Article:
Testing ZnO nanoparticle ecotoxicity: linking time variable exposure to effects on different marine model organisms

Testing ZnO nanoparticle ecotoxicity: linking time variable exposure to effects on different... Zinc oxide nanoparticles (ZnO NPs) are increasingly used in several personal care products, with high potential to be released directly into marine environment with consequent adverse impact on marine biota. This paper aimed to compare the ecotoxicological effect of ZnO NPs (< 100 nm) towards three marine organisms widely used in toxicity assessment: an algal species (Dunaliella tertiolecta), a bioluminescent bacterium (Vibrio fischeri), and a crustacean (Artemia salina). Bulk ZnO (ZnO bulk, 200 nm) and ionic zinc were also investigated for understanding the role of size and of ionic release in the ZnO toxic action. To this aim, different ecotoxicological tests were used: the inhibition of bioluminescence with V. fischeri at three exposure times (5, 15, and 30 min); the D. tertiolecta growth inhibition at 24, 48, and 72 h; the A. salina mortality at 24–96 h, and A. salina mortality and body growth each 3 days along chronic exposure (14 days). For all selected species, ZnO NPs toxicity was strictly dependent on the exposure time and different sensitivities were recorded: ZnO NPs were more toxic towards algae (EC50 2.2 mg Zn/L) but relatively less toxic towards bacteria (EC50 17 mg Zn/L) and crustaceans (EC50 96 h 58 mg Zn/L). During the 14-day chronic exposure of A. salina, ZnO NPs had a significant inhibition of vitality and body length (EC5014d 0.02 mg Zn/L), while the effect of ZnSO4 was not statistically different from the control. ZnO NP toxicity was related to zinc ions and to interactions of particle/aggregates with target organisms and therefore to NP behavior in the testing matrix and to the different testing time exposures. http://www.deepdyve.com/assets/images/DeepDyve-Logo-lg.png Environmental Science and Pollution Research Springer Journals

Testing ZnO nanoparticle ecotoxicity: linking time variable exposure to effects on different marine model organisms

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Publisher
Springer Journals
Copyright
Copyright © 2017 by Springer-Verlag GmbH Germany, part of Springer Nature
Subject
Environment; Environment, general; Environmental Chemistry; Ecotoxicology; Environmental Health; Atmospheric Protection/Air Quality Control/Air Pollution; Waste Water Technology / Water Pollution Control / Water Management / Aquatic Pollution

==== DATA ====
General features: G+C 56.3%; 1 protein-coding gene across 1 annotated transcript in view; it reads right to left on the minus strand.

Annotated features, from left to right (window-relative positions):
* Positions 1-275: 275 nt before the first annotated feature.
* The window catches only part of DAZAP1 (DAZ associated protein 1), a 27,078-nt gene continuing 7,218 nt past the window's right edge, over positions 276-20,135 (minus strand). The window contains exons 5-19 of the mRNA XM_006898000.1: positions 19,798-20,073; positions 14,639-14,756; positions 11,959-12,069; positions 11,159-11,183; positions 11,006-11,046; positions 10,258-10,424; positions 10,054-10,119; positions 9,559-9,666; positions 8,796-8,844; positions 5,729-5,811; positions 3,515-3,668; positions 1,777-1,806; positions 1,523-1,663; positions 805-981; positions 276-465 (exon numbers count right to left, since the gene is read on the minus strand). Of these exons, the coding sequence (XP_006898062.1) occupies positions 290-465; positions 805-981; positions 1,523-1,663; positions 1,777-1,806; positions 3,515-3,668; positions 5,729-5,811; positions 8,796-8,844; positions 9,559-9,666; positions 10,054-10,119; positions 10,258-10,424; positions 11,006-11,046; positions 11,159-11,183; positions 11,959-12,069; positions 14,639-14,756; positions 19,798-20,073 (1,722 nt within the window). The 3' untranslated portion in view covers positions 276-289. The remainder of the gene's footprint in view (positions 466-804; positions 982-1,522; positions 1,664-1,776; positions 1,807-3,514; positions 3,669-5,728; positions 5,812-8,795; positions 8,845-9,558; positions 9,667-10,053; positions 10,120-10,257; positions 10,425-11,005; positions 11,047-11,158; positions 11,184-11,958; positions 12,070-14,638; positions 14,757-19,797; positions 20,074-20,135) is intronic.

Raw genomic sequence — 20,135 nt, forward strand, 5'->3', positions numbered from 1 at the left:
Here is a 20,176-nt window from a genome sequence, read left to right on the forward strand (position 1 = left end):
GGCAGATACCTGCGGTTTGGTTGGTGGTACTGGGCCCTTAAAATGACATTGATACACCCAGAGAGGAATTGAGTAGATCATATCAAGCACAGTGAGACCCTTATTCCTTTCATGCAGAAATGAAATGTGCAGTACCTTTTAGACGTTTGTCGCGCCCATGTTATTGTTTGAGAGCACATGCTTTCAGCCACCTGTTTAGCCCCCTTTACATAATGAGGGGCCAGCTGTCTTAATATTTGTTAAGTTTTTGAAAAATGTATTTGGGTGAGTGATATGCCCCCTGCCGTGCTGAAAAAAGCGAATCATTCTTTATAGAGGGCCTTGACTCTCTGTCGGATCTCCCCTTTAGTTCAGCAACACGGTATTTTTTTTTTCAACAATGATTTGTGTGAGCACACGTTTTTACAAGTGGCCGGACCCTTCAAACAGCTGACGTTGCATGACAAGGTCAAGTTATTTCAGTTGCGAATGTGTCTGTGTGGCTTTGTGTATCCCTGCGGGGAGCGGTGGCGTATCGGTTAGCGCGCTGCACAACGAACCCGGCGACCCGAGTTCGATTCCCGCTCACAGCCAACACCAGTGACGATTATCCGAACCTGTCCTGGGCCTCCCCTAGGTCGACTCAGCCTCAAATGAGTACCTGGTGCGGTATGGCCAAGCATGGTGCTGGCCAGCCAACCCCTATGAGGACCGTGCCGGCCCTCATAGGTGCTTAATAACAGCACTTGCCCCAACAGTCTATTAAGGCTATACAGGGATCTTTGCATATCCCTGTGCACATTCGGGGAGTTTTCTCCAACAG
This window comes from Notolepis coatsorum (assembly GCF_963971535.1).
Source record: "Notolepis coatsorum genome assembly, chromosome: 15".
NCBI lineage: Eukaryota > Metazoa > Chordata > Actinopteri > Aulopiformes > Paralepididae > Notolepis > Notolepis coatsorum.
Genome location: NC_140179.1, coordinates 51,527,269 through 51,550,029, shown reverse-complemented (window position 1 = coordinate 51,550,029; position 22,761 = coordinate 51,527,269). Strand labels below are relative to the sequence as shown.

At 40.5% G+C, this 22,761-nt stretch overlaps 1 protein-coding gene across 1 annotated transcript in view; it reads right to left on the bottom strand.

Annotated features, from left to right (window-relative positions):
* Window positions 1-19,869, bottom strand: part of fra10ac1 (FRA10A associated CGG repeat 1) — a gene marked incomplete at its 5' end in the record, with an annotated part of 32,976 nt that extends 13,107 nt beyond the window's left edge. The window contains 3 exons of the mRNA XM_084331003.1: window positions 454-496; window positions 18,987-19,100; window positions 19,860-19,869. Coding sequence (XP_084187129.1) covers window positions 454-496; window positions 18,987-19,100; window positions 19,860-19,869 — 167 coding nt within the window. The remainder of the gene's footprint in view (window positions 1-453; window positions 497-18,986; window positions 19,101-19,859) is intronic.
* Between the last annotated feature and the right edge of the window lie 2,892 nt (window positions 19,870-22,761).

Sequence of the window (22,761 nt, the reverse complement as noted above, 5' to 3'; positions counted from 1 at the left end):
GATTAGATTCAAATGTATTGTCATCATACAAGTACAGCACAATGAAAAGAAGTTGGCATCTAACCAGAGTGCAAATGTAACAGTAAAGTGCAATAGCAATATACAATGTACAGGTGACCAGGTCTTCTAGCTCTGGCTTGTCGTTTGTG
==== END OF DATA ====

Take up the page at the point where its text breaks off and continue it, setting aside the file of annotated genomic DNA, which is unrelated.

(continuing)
ISSN
0944-1344
eISSN
1614-7499
D.O.I.
10.1007/s11356-017-0815-3
Publisher site
See Article on Publisher Site

Abstract

Zinc oxide nanoparticles (ZnO NPs) are increasingly used in several personal care products, with high potential to be released directly into marine environment with consequent adverse impact on marine biota. This paper aimed to compare the ecotoxicological effect of ZnO NPs (< 100 nm) towards three marine organisms widely used in toxicity assessment: an algal species (Dunaliella tertiolecta), a bioluminescent bacterium (Vibrio fischeri), and a crustacean (Artemia salina). Bulk ZnO (ZnO bulk, 200 nm) and ionic zinc were also investigated for understanding the role of size and of ionic release in the ZnO toxic action. To this aim, different ecotoxicological tests were used: the inhibition of bioluminescence with V. fischeri at three exposure times (5, 15, and 30 min); the D. tertiolecta growth inhibition at 24, 48, and 72 h; the A. salina mortality at 24–96 h, and A. salina mortality and body growth each 3 days along chronic exposure (14 days). For all selected species, ZnO NPs toxicity was strictly dependent on the exposure time and different sensitivities were recorded: ZnO NPs were more toxic towards algae (EC50 2.2 mg Zn/L) but relatively less toxic towards bacteria (EC50 17 mg Zn/L) and crustaceans (EC50 96 h 58 mg Zn/L). During the 14-day chronic exposure of A. salina, ZnO NPs had a significant inhibition of vitality and body length (EC5014d 0.02 mg Zn/L), while the effect of ZnSO4 was not statistically different from the control. ZnO NP toxicity was related to zinc ions and to interactions of particle/aggregates with target organisms and therefore to NP behavior in the testing matrix and to the different testing time exposures.

Journal

Environmental Science and Pollution ResearchSpringer Journals

Published: Dec 3, 2017

References

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